Whether its rewriting a feature you removed few weeks back. Or venturing into a technical area you know very little about. Or doing a pre-sales call. Or dealing with a hundred less than ideal situations at work and elsewhere. That is the Sphinx presenting itself to you.

The Sphinx is not a statue posing its impossibility on a ocean of sand far far away. The Sphinx is a customized version of impossibility created just for you. To everyone else the riddle is plain, simple and they might think you naive, perhaps even that you are stupid. It could be true too. But this is your impossibility. Your personal Tour De France. Your Everest. This is Xerxes confronting you with his Persian might.

The Sphinx demands answers. The unknown demands exploration. Tenacity is what you must live and breathe. To wake up and greet your unknowns. To welcome them one by one. To dissect and get into and get around them. To do everything but giving up.

And then you might hear one day, as I did earlier today, “This has promise”, in reference to our product. There is still long way to go but hey, even the imaginary sound of seagulls is music to my ears now.

Doing a Startup? Here is one way to maintain focus

Am sure this is familiar to anyone in startup mode. Endless possibilities, danger of losing focus at every turn and no sight of a home. Homer, poet of Ancient Greece, shows how Odysseus, the hero of Odyssey, maintains his focus.


Odysseus is trying to get home. His immediate problem is to navigate along with his men beyond the Sirens, maidens of beauty and heart wrenching songs. Those who heard the Sirens abandoned prudence and rushed to rocky coasts.



Odysseus has his team’s ears blocked with beeswax, preventing them from hearing the Siren’s song. A song of unbearable longing that lures sailors, only to dash their ships to doom on treacherous seas. Odysseus is curious to hear the song, but is pragmatic enough not to trust himself, hence has himself tied to the ship’s mast. So the team is not distracted and he is tied to his purpose, literally in this case.

Thus, the team row their way past the Sirens. Odysseus survives the Siren’s call to doom by being firm in his commitment and a little foresight.

So, if you are working on your startup, be open to possibilities, both benign and malicious. But commit yourself to a schedule, a plan or your original vision. Do not heed every call to new opportunities and change course. Trust your intuition and keep moving. Beware unbelievably nice possibilities. And keep yourselves focussed on execution.

Makes sense?


What did we do with such focus? CollabLayer is what we did. A cloud-based collaboration tool that enables collaborative content consumption, discussions in context and rapid discovery of insight. If your work involves reviewing, sharing and discussing digital content with a team, you should really check it out. Free during beta and you can always take your data back. Learn about motivations behind CollabLayer. Or head here to Signup.

Digg and Conditions that Make Failure Acceptable

Digg is dead. Digg’s failure was a chance for bloggers to speculate about Digg itself and what makes startups fail and rise up.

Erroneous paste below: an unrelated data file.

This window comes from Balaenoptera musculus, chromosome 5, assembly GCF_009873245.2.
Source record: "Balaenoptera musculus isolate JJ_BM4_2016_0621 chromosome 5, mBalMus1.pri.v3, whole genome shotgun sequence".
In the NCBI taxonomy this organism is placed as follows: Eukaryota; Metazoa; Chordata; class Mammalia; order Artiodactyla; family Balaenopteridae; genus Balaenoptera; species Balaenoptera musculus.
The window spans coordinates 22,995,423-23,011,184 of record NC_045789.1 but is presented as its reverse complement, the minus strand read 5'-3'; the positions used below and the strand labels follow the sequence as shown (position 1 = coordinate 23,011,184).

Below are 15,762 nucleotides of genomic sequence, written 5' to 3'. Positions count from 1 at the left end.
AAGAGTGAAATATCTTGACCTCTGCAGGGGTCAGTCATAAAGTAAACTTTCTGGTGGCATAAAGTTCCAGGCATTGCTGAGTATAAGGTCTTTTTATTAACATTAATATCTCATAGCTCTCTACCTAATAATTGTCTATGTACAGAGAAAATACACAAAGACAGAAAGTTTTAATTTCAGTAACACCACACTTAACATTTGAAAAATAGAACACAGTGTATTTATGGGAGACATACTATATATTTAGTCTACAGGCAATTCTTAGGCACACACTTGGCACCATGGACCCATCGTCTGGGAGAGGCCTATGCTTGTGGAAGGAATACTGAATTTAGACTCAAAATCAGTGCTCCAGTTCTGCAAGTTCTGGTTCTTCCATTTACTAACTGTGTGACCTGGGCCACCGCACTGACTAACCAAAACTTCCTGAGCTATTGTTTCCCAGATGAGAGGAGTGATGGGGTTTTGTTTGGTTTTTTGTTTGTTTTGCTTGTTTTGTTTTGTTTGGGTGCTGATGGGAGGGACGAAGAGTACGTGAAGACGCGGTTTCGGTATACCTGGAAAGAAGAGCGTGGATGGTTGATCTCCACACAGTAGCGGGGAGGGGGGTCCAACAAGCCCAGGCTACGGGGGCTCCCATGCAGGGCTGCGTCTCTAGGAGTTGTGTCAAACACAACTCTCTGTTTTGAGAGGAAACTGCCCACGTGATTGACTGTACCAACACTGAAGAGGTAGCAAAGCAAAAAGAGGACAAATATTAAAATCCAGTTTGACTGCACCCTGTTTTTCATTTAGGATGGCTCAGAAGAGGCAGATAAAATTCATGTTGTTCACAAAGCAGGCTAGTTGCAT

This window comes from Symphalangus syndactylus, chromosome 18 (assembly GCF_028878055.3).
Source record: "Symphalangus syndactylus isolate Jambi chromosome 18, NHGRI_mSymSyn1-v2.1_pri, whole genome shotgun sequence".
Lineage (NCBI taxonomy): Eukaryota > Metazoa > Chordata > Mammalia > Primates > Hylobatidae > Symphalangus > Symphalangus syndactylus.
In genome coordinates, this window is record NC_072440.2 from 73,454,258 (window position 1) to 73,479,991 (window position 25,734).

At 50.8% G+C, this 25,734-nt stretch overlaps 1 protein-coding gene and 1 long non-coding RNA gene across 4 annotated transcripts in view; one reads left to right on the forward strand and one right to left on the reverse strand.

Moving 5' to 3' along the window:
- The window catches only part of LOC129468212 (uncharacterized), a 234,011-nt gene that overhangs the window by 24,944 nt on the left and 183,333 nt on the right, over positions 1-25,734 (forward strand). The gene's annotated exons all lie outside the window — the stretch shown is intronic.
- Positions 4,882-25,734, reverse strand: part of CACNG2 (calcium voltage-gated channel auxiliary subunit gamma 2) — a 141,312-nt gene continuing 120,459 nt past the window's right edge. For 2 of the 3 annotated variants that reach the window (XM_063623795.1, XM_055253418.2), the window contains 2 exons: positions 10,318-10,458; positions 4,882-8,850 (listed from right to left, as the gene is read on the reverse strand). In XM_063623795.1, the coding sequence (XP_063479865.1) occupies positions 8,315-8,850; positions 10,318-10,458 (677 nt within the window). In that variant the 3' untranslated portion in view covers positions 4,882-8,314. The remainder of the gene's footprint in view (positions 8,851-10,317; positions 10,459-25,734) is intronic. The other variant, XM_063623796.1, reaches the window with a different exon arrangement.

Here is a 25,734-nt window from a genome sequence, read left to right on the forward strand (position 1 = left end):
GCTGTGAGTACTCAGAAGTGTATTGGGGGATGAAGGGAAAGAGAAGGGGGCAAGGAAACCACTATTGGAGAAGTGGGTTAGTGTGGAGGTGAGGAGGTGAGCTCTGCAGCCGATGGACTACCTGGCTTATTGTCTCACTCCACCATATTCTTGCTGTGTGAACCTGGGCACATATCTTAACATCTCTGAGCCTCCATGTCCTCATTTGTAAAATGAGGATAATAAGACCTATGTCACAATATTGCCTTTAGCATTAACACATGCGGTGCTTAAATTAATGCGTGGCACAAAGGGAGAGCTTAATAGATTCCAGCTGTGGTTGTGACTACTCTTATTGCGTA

There were the usual condescending views on what happened to Digg. See picture below.

Failure of Digg

In case you did not get the joke, here is the actual cover published many years ago.

Failure of Digg, Original Cover

There were positive takes too, for example here is one from Sarah Lacy:

The lesson from Digg is crucial as Silicon Valley’s ecosystem has made it easier and easier to start a company. It’s that a great product is necessary but not nearly enough. Building a real company is harder, and it takes execution and leadership.

And Sarah ends the article with this:

There will be haters on this post. And that’s fine. But the people who write checks in the Valley have respect for what Digg built, whether the founders fell short or not. Smart people will always want to back these guys– as Mike Maples said on Ask a VC last week– and people like Arrington and me will root for them again.

Context of Failure

In my understanding there is a specific context in which the sentiment “failure is acceptable” occurs. This context is driven by three factors.

First, the economic drivers of society have changed from being manufacturing oriented to one driven by information and software. Software products are not typically capital intensive, besides Moore’s Law ensures more CPU power being available for less cost. So software companies are born, grow and mature at a much faster rate than those that manufacture things.

Second, most major economies are globalized, coupled with spread of internet and internet based services makes an unimaginable amount of competition possible. The key here is that location is not an impediment to build and sell software. As long as connectivity exists, any service can theoretically be served anywhere. Theoretically because there are laws around what can be sold from and to in each nation. But in principle location is not a hard barrier for digital services.

Third, increasing complexity of societies driven by change in demographics of nations, the migration from rural areas into cities, availability of cheap communication devices, affordable internet connectivity and other factors drive an inordinate rate of change and new perspectives that leave little room for certainty.